|Why Is Loveland Blindly Pumping Money
Into Pet Projects With No Exit Strategy?
This year alone, the City has virtually committed $1.5M to Downtown pet projects. While $1 million of that figure is not official
yet, it most likely will be approved towards the Rialto Bridge Project coming up this fall. The rest of the money is being spent for
design plans for the project, to put together a package to lure investors, money to private building owners to pay for aesthetic
improvements to their buildings and a $120,000 parking lot that “is just a use of this land until a developer comes to us” as one
member of the Loveland Downtown Team put it. The $1.5M doesn’t include any past ‘investment’ such as property
acquisitions, upkeep and utilities of those properties, or past deals with private building owners.
A Noble Goal: Bringing the Heart of the City Back to Life
The Revitalization of Downtown has been going on longer than most of us have been around, but the one thing that is changing is
the way the current City Council plans on pumping money into this pet project to make sure it succeeds. In 2009, City Council
approved the Downtown Revitalization Strategic Plan which points the direction for downtown revitalization. As with most
strategic plans, the directions to reach those goals are quite vague leaving the specific details to be figured out in the future.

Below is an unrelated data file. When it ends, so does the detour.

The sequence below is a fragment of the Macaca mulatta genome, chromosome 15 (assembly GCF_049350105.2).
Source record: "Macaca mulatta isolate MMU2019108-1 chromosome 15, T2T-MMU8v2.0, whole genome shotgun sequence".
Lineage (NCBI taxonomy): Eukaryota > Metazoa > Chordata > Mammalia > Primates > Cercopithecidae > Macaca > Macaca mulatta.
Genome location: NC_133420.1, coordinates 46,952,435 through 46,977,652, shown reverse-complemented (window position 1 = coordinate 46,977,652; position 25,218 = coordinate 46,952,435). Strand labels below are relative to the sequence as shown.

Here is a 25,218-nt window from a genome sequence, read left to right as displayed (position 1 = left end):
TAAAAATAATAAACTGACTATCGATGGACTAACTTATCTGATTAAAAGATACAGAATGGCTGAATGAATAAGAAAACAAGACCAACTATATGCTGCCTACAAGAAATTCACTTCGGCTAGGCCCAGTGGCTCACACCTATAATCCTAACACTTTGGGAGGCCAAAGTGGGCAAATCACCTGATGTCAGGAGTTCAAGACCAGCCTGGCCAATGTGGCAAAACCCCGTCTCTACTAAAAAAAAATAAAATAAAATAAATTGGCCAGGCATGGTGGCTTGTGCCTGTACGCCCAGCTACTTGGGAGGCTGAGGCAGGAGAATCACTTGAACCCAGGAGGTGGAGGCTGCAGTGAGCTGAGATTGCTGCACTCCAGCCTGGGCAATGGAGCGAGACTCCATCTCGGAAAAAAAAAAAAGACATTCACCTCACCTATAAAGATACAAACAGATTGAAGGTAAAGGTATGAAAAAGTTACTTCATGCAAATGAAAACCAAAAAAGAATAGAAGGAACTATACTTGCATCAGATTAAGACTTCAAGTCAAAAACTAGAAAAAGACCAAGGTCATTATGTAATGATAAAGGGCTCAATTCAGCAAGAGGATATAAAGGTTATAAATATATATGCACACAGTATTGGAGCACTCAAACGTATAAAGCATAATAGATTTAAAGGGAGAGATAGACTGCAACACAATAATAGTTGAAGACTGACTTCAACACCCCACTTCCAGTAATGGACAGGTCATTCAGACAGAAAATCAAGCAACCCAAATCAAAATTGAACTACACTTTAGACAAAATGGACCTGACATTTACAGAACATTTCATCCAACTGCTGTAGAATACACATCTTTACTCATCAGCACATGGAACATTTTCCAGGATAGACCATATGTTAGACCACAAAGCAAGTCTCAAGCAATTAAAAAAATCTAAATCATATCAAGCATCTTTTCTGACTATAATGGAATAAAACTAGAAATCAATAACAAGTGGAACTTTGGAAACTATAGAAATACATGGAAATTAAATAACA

The problem is the City appears to be moving forward without working out these details. As an example, the recent approval to
spend $145,000 for plans for the Rialto Bridge project is just that, plans for a project, nowhere in the agreement with the private
Rialto Bridge LLC does the City have a way to get back it’s money if the project doesn’t move forward, or like vNet, the
company goes out of business after the money is dolled out. What’s worse is this is just a precursor to spending more money on
the actual project, the City’s portion of the project is estimated at $1M by Mike Scholl, as many of us learned in 3rd grade math,
rounding up from $500,001 or rounding down from $1,499,999 will both result in the same answer.
By spending the $145,000 of taxpayer money, it will give the City the ability to move to the next step, which is to find out how
much this project will cost and exactly what this project is. This could be one symptom of this City Council’s inability do discuss
mistakes from the past and to put into place ‘exit strategies’.
Incompetent to Plan for Failure
The City Council’s approval of the agreement for the Rialto Bridge Project plans is another indicator that they are only focused
on the goal and not in protecting the City and its taxpayers. It appears they also have a sense of not wanting to scare anyone off
by talking about such unimportant topics like. . . the facts. Believe it or not, this was even proven during a Study Session
discussion about finding a replacement for Don Williams, when a discussion about keeping City Manager candidates from getting
scared off in case they find out they are not the only ones involved in the final interview process. These unintended consequences
in the winnowing process prove valuable to keep from hiring a City Manager that gets offended by such obvious facts, or from
entering into an agreement with an investor that may fail.